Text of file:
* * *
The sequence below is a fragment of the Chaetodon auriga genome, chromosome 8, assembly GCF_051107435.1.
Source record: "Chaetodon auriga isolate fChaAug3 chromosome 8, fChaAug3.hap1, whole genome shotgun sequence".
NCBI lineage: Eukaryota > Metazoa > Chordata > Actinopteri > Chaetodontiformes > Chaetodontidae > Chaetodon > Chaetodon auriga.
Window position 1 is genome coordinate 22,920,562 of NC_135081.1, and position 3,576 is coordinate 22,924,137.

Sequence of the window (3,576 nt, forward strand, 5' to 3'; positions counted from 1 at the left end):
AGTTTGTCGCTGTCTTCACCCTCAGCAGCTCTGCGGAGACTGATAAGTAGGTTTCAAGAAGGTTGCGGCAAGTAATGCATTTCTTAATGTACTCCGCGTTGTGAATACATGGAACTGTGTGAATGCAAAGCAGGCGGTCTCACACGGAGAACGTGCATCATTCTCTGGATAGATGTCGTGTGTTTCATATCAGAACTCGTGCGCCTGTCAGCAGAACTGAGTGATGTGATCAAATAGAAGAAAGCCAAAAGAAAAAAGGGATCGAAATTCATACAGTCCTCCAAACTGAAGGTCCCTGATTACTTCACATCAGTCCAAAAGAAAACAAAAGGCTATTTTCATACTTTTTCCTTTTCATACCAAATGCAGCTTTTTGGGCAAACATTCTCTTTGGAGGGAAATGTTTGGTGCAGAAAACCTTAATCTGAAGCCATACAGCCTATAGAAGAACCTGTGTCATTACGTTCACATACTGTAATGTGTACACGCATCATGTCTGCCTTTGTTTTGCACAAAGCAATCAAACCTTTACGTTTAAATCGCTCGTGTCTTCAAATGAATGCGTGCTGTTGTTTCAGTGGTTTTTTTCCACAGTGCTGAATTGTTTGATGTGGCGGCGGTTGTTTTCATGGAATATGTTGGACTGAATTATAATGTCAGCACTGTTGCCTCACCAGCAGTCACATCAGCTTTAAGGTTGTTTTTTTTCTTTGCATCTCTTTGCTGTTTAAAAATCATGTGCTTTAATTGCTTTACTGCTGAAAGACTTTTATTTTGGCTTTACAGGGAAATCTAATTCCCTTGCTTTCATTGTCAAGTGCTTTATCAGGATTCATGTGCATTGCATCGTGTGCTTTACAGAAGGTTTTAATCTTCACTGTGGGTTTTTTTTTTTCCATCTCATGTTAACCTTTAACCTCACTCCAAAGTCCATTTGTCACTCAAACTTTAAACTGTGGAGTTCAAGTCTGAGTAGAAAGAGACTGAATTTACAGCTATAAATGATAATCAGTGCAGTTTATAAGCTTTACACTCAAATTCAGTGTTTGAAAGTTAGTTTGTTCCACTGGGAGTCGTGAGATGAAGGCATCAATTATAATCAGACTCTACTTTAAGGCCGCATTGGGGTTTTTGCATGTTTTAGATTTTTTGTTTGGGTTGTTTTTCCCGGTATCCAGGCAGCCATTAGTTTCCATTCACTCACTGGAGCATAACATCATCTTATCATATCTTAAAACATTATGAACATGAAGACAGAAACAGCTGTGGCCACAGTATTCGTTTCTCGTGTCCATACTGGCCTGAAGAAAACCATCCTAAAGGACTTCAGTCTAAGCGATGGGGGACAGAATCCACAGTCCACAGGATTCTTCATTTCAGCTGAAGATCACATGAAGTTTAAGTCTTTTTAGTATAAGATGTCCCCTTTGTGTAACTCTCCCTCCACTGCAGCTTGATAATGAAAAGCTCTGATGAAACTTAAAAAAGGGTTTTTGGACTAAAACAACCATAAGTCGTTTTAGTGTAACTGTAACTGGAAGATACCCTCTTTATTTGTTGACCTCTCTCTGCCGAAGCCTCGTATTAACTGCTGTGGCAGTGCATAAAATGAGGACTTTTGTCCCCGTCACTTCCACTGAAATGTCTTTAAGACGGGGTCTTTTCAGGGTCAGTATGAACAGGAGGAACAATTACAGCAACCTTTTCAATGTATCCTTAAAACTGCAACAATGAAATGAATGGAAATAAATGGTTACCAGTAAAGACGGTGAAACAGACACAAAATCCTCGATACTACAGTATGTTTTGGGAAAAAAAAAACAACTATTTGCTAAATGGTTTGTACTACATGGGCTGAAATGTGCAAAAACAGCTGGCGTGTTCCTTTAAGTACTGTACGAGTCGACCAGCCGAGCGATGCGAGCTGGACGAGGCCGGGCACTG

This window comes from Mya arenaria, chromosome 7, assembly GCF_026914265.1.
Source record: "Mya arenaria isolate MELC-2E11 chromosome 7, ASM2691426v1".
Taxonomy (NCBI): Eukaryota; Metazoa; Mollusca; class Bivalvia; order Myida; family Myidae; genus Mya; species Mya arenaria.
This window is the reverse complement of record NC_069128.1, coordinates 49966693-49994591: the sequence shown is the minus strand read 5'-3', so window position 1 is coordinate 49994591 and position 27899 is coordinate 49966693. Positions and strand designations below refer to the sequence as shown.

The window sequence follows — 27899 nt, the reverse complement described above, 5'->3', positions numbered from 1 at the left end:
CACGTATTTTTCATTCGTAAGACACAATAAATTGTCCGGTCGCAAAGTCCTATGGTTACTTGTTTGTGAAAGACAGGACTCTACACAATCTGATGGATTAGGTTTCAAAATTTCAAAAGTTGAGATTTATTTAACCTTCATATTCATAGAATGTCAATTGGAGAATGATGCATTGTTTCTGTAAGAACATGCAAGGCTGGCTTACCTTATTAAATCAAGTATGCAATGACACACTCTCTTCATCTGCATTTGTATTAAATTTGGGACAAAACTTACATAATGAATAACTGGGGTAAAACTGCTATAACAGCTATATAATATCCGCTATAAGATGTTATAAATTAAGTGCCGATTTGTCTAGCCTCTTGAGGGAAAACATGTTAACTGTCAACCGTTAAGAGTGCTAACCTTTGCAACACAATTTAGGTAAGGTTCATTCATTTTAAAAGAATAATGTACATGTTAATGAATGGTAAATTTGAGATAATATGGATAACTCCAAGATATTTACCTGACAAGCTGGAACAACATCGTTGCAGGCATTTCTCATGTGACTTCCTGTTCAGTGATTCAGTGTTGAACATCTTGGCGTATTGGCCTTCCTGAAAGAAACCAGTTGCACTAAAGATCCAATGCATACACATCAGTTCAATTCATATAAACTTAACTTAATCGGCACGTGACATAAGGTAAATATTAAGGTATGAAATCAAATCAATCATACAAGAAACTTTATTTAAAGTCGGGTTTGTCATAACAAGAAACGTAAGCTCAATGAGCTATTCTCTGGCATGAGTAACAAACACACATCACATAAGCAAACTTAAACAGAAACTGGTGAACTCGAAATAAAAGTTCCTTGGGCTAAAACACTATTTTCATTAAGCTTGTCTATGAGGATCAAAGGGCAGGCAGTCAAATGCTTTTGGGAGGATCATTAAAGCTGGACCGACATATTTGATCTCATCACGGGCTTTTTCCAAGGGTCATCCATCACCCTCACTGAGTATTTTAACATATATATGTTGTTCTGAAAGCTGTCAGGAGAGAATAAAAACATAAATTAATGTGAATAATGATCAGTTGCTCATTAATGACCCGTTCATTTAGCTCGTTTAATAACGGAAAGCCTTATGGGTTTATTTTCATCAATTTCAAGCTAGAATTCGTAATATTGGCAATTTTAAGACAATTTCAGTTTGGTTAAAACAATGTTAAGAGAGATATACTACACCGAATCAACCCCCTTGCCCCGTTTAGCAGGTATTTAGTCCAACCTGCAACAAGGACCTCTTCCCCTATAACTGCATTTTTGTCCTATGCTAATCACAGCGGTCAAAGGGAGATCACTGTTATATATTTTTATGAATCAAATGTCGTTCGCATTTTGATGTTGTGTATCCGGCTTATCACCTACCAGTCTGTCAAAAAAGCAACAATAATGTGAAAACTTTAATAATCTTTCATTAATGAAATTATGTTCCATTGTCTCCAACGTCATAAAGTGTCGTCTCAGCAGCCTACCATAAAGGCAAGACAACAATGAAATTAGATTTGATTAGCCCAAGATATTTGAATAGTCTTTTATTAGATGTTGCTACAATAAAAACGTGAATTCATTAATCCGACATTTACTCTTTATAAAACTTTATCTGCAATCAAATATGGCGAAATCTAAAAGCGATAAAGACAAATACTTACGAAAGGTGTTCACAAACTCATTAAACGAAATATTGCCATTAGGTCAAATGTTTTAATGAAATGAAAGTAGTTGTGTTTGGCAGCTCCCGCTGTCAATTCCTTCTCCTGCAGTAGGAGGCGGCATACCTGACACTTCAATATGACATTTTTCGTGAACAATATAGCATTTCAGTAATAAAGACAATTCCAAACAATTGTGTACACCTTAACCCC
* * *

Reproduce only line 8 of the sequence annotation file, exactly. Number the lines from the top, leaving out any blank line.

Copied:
Source record: "Mya arenaria isolate MELC-2E11 chromosome 7, ASM2691426v1".